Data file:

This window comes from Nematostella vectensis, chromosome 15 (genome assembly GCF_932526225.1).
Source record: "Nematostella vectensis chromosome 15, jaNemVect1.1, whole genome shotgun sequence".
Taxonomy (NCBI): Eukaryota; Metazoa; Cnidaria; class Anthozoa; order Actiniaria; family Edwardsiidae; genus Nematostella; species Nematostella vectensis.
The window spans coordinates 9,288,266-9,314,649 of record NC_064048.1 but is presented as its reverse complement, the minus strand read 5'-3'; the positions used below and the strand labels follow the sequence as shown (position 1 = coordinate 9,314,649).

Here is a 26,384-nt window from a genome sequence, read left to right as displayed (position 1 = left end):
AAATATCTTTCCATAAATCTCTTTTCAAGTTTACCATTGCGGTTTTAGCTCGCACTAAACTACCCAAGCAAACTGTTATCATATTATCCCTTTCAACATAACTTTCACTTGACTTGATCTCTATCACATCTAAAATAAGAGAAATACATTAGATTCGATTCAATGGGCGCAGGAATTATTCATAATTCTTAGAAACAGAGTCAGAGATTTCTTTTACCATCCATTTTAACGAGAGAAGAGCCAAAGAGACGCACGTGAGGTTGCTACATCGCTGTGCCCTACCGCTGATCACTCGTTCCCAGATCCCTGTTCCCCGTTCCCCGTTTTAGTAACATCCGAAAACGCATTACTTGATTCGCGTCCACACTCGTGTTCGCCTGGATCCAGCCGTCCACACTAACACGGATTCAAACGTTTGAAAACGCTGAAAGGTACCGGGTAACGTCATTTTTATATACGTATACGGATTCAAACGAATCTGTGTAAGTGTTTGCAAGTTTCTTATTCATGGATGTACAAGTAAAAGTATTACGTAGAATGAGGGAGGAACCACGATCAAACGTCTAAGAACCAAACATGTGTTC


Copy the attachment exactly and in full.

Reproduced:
This window comes from Nematostella vectensis, chromosome 15 (genome assembly GCF_932526225.1).
Source record: "Nematostella vectensis chromosome 15, jaNemVect1.1, whole genome shotgun sequence".
Taxonomy (NCBI): Eukaryota; Metazoa; Cnidaria; class Anthozoa; order Actiniaria; family Edwardsiidae; genus Nematostella; species Nematostella vectensis.
The window spans coordinates 9,288,266-9,314,649 of record NC_064048.1 but is presented as its reverse complement, the minus strand read 5'-3'; the positions used below and the strand labels follow the sequence as shown (position 1 = coordinate 9,314,649).

Here is a 26,384-nt window from a genome sequence, read left to right as displayed (position 1 = left end):
AAATATCTTTCCATAAATCTCTTTTCAAGTTTACCATTGCGGTTTTAGCTCGCACTAAACTACCCAAGCAAACTGTTATCATATTATCCCTTTCAACATAACTTTCACTTGACTTGATCTCTATCACATCTAAAATAAGAGAAATACATTAGATTCGATTCAATGGGCGCAGGAATTATTCATAATTCTTAGAAACAGAGTCAGAGATTTCTTTTACCATCCATTTTAACGAGAGAAGAGCCAAAGAGACGCACGTGAGGTTGCTACATCGCTGTGCCCTACCGCTGATCACTCGTTCCCAGATCCCTGTTCCCCGTTCCCCGTTTTAGTAACATCCGAAAACGCATTACTTGATTCGCGTCCACACTCGTGTTCGCCTGGATCCAGCCGTCCACACTAACACGGATTCAAACGTTTGAAAACGCTGAAAGGTACCGGGTAACGTCATTTTTATATACGTATACGGATTCAAACGAATCTGTGTAAGTGTTTGCAAGTTTCTTATTCATGGATGTACAAGTAAAAGTATTACGTAGAATGAGGGAGGAACCACGATCAAACGTCTAAGAACCAAACATGTGTTC